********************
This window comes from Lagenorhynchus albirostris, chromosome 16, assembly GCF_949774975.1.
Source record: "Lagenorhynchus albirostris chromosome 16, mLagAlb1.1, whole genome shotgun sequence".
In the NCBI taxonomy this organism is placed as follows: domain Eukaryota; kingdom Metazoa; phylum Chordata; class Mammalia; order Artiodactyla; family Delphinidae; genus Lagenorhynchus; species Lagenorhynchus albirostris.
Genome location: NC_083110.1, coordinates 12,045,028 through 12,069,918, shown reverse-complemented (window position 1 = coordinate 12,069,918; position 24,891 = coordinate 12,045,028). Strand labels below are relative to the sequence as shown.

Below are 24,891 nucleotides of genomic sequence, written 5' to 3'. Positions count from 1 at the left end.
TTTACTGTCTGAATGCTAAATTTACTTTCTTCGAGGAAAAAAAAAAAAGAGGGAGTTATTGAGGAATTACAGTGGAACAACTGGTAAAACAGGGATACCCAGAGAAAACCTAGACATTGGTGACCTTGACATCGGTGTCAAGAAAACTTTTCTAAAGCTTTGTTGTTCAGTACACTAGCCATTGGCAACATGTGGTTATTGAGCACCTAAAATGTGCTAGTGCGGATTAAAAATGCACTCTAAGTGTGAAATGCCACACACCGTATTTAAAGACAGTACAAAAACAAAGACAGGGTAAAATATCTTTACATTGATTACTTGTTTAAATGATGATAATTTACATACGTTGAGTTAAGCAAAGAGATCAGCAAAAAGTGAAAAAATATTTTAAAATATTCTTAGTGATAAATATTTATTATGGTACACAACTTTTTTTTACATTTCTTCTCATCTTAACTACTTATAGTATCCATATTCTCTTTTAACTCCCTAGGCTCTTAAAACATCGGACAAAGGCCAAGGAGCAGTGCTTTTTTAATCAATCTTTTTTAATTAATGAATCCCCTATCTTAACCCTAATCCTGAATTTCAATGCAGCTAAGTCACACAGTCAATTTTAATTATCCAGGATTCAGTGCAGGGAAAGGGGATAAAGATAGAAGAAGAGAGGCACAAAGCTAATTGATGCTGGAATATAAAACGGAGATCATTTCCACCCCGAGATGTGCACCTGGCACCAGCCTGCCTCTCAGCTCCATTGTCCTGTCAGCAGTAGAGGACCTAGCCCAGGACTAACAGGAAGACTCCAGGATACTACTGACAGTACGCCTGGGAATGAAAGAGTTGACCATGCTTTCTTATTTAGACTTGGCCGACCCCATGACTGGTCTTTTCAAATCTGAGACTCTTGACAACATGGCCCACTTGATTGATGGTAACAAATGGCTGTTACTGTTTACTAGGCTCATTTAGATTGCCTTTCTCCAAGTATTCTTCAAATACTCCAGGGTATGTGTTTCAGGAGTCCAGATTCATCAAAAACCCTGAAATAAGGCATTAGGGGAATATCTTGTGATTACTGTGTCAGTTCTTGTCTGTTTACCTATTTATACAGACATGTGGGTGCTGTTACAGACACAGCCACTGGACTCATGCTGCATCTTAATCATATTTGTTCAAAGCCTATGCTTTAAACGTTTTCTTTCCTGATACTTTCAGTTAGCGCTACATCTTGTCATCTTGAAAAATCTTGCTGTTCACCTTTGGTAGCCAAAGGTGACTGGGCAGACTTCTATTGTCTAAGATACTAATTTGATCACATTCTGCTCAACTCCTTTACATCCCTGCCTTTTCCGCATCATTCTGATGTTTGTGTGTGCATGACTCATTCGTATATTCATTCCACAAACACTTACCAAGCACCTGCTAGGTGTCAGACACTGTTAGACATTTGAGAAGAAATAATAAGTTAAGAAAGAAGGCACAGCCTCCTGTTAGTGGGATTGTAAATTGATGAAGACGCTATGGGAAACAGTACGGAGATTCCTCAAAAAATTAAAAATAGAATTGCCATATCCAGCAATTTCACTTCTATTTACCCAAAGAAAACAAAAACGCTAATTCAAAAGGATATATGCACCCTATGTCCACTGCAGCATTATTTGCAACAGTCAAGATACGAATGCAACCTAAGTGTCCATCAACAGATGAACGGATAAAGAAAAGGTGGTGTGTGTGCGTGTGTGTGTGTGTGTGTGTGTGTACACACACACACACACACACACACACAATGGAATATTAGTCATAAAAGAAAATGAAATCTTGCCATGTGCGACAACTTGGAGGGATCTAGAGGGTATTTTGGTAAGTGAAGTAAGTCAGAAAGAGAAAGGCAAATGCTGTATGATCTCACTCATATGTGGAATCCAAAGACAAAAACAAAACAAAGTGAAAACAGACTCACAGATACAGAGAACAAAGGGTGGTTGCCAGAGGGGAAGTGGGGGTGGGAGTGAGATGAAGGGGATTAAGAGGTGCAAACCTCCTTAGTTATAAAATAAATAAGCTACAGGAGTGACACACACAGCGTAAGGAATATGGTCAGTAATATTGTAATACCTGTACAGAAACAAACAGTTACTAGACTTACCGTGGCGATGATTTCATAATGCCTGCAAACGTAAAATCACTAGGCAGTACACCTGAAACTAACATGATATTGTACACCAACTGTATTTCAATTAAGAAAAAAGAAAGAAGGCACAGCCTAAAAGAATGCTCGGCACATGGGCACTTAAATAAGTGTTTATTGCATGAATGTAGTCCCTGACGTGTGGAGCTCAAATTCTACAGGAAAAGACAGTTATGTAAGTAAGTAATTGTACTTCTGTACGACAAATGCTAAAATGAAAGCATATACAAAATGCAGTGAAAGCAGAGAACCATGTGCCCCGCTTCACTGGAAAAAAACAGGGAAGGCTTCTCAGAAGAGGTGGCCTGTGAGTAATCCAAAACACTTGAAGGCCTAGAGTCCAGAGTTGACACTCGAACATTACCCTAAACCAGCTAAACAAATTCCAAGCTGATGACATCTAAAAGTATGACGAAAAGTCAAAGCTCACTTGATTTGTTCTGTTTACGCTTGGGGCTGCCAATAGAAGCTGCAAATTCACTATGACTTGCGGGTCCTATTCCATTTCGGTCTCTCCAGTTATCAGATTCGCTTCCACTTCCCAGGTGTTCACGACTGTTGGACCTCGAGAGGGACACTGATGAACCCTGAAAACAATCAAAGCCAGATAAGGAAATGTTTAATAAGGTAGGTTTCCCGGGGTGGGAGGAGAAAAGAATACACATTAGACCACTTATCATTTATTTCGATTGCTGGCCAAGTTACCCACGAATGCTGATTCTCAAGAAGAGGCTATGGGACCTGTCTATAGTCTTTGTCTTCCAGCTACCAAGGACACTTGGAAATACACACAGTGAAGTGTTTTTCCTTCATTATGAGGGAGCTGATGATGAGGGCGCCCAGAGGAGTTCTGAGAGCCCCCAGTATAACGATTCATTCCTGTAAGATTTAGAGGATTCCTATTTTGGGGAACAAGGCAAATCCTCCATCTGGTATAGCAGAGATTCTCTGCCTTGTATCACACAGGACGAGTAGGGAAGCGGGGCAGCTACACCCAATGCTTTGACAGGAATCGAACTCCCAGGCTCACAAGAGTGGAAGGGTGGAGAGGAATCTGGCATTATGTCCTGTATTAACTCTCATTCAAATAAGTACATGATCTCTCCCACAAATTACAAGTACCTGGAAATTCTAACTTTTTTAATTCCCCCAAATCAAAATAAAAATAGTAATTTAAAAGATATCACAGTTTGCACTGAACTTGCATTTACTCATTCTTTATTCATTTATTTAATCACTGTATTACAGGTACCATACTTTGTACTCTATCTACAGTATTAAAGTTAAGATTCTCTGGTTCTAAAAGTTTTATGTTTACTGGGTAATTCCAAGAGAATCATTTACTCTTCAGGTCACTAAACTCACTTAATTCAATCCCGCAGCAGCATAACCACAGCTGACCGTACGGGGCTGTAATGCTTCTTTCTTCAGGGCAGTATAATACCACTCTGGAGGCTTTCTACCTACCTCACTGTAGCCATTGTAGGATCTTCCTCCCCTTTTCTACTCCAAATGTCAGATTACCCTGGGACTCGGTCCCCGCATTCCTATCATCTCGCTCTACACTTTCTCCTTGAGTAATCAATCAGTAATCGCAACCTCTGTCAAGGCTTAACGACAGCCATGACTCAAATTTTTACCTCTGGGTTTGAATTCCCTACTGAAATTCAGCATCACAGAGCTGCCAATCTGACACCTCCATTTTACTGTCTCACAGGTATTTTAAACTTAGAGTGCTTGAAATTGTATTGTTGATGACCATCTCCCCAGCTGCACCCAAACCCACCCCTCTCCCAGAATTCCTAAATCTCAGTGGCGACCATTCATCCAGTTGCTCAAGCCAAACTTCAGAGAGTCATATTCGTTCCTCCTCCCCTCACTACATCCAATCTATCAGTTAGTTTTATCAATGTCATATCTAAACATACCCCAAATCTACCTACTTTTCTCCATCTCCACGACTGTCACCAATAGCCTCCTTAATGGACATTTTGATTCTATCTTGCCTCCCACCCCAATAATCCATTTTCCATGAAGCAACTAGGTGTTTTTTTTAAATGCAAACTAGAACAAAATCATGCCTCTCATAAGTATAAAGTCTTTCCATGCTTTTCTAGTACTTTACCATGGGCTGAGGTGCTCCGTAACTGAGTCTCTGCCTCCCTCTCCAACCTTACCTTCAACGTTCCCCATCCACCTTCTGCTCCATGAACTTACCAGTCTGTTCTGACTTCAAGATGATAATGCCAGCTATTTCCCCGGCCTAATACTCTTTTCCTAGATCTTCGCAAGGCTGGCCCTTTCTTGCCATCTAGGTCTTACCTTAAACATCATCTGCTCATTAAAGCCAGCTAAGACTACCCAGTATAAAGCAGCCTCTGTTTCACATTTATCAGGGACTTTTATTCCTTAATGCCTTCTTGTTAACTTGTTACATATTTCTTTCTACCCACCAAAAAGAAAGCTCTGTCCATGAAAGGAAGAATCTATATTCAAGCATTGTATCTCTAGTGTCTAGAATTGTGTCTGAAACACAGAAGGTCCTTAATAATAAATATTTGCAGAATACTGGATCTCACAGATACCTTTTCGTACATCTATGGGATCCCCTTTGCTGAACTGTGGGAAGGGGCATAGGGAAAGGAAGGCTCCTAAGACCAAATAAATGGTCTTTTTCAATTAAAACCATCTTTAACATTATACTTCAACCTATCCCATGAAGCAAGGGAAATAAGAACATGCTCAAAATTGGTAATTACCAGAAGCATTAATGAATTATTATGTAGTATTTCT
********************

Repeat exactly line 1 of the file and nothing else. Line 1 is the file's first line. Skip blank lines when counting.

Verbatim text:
This window comes from Lagenorhynchus albirostris, chromosome 16, assembly GCF_949774975.1.